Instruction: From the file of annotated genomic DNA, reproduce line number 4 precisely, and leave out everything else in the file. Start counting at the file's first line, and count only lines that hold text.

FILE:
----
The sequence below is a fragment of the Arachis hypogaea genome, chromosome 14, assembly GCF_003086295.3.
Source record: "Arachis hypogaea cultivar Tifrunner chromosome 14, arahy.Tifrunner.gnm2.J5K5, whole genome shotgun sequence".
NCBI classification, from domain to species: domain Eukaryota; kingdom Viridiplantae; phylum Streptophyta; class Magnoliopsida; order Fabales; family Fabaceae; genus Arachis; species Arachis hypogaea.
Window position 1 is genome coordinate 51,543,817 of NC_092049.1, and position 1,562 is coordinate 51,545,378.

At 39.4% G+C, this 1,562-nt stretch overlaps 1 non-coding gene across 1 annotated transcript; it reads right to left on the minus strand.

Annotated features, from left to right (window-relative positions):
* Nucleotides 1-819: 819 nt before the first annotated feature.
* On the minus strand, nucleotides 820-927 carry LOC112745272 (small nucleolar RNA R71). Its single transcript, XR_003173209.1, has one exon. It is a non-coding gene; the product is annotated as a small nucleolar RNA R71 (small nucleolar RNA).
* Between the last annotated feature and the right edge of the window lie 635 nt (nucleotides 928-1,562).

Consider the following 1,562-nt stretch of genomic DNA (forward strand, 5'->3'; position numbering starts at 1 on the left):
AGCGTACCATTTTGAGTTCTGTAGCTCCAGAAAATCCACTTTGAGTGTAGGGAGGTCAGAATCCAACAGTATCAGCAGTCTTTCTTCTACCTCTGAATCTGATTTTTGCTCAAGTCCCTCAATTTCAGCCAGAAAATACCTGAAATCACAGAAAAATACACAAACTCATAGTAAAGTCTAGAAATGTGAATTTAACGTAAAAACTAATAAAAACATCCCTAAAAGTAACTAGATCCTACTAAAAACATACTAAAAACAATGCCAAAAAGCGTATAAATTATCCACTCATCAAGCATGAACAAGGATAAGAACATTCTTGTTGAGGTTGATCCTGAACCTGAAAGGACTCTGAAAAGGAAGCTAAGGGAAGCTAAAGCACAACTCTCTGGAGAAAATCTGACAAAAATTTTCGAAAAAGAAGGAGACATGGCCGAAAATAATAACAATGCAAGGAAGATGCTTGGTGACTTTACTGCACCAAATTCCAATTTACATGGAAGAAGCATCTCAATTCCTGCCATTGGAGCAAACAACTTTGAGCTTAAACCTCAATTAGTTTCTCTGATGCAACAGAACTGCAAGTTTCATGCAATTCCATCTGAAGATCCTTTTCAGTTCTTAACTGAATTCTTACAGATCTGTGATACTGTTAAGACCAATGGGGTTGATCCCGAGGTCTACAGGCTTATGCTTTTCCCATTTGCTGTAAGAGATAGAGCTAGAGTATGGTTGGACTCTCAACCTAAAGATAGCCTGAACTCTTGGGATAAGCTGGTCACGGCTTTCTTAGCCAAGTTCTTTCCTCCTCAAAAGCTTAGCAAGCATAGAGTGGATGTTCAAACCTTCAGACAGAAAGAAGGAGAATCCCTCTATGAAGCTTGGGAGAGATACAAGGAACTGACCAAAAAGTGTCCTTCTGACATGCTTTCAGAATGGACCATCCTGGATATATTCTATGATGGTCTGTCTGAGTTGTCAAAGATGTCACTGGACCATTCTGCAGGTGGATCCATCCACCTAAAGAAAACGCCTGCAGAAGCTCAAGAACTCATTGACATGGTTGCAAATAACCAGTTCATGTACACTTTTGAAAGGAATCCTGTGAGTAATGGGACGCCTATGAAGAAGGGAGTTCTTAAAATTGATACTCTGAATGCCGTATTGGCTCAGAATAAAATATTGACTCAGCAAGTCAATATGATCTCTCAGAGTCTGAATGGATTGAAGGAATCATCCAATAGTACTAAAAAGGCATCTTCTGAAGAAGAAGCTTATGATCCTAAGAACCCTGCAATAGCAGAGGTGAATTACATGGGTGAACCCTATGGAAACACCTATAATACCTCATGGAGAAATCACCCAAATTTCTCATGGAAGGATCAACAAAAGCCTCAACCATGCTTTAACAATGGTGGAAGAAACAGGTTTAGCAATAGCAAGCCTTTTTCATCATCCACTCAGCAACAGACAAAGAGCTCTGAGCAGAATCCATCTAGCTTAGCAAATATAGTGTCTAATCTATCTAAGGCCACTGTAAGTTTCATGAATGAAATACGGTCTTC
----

Window position 1 is genome coordinate 51,543,817 of NC_092049.1, and position 1,562 is coordinate 51,545,378.